5

Tomorrow morning will be like any other morning. I’ll get up for my 9-5. I bike in and it’ll take me between 24 and 26 minutes depending on which lights I catch. I’ll get a coffee at Coffee Bar, hoping the medium roast is the grab and go; I used to be a dark roast kind of person; then again I used to never drink coffee. I will sit at a job I’ve had for a year and a half and now people will ask me questions because I’m one of the experienced ones. I’ll eat a lunch I brought in because I’m in one of those phases right now, and when I’ve pushed enough widgets, I’ll reverse the bike ride back out to Inner Richmond. If there’s time, I’ll go for a run. If there’s not time, it’s probably because I’m going to a show. The World Series may well blow all those plans up. Because really, that’s all those things are. Plans. Some of those plans, like my job, are a means to an end, and something I’d never consider blowing off. You just can’t do that. Or at least I can’t. Not where I’m at right now. But most of those plans are highly fluid. Perhaps one of my coworkers will suggest Tlaloc and instead of leftovers, it’ll be an ensalada nopales and that wonderful pumpkin seed salsa they do so well. Perhaps I’ll get a text that an old friend is in town and wants to grab drinks somewhere after work. I still have the plans. I still have an idea of how tomorrow is going to go, and I still made preparations for those plans. But if you really want to know how it’s gonna go? Ask me again in a couple days.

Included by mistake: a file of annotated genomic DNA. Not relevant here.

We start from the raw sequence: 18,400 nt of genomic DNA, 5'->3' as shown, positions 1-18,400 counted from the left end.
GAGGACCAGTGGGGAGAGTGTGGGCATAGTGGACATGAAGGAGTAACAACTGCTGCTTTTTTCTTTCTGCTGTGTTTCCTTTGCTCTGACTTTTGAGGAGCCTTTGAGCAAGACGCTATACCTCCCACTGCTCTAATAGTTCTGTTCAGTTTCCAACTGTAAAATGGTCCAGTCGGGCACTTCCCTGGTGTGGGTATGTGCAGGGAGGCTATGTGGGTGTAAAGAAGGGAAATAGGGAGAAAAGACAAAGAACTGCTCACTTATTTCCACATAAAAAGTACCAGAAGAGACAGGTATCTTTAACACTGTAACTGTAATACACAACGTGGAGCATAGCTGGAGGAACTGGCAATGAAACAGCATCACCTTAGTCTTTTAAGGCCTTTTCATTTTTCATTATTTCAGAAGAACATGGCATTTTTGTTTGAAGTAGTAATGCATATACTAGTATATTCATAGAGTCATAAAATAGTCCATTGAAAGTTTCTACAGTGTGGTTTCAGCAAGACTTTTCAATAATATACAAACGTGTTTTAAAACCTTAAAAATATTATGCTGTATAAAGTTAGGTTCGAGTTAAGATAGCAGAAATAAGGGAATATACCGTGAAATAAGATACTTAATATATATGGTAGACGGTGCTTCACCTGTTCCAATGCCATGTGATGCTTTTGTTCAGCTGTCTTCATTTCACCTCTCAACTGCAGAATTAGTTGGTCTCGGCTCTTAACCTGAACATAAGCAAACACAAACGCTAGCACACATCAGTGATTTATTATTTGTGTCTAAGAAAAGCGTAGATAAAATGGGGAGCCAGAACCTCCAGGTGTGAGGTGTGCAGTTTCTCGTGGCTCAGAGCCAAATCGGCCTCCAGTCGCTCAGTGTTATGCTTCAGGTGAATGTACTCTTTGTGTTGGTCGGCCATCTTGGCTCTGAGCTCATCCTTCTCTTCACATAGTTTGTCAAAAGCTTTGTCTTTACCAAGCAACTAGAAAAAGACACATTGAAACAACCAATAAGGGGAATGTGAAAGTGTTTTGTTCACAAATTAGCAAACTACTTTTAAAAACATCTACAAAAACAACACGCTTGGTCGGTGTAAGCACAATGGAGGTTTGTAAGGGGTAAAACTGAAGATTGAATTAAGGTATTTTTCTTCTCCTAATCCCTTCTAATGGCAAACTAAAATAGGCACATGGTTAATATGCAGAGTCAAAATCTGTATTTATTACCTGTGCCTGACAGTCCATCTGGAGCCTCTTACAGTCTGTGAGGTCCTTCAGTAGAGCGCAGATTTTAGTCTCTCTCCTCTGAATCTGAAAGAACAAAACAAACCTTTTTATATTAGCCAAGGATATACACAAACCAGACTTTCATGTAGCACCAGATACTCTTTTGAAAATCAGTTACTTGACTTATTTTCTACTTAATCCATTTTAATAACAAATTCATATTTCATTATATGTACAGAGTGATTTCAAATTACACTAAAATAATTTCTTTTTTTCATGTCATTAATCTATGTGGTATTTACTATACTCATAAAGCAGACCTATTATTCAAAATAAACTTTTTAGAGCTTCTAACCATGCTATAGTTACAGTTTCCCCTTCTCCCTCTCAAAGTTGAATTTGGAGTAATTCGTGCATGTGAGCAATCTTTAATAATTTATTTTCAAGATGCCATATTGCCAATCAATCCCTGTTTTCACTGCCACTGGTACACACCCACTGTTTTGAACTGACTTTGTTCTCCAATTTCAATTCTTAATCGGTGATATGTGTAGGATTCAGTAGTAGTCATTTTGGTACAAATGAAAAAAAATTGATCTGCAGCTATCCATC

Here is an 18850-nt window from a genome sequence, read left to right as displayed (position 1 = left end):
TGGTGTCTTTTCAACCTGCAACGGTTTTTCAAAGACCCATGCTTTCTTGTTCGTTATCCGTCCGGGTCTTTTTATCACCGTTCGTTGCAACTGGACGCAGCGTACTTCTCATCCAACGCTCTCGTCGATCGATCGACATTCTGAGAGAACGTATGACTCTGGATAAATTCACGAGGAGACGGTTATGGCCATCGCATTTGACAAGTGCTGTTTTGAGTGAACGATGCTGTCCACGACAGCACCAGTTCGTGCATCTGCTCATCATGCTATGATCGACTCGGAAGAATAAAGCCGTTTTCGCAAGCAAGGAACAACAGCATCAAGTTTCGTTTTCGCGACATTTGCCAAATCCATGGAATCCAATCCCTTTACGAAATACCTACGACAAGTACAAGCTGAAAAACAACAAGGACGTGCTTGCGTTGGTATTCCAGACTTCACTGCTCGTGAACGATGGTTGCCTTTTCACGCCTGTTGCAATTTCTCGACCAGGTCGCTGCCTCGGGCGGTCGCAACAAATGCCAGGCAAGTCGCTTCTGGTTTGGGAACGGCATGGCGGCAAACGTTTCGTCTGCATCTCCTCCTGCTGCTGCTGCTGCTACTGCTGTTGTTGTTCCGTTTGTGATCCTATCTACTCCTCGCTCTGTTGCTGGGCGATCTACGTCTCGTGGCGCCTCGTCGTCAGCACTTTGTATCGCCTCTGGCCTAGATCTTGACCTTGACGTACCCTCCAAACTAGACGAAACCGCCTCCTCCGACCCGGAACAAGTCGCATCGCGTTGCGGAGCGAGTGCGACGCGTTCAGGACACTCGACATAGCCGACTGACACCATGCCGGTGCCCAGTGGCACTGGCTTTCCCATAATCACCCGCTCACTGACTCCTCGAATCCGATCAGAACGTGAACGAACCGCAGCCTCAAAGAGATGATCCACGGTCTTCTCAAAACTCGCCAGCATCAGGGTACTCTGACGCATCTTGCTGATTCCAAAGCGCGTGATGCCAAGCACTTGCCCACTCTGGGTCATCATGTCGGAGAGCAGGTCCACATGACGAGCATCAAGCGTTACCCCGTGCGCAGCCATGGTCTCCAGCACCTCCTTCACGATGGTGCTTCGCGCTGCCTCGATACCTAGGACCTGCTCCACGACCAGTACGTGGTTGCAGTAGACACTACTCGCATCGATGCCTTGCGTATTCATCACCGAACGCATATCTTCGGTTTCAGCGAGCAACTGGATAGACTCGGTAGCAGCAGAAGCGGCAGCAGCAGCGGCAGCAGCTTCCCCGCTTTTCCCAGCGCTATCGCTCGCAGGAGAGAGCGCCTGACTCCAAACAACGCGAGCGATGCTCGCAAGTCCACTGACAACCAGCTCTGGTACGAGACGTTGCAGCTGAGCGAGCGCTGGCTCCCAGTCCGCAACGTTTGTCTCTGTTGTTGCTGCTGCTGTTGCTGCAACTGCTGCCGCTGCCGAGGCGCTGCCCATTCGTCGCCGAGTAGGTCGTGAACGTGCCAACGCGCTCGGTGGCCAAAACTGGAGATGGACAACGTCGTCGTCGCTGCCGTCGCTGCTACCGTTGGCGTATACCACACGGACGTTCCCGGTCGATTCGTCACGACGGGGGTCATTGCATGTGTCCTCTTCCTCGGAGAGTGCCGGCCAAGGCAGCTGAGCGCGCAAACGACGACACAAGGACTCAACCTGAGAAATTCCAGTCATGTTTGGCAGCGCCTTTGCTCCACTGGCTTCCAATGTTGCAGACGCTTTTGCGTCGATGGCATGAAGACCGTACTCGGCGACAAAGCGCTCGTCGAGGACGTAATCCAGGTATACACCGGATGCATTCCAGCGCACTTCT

Identity Crisis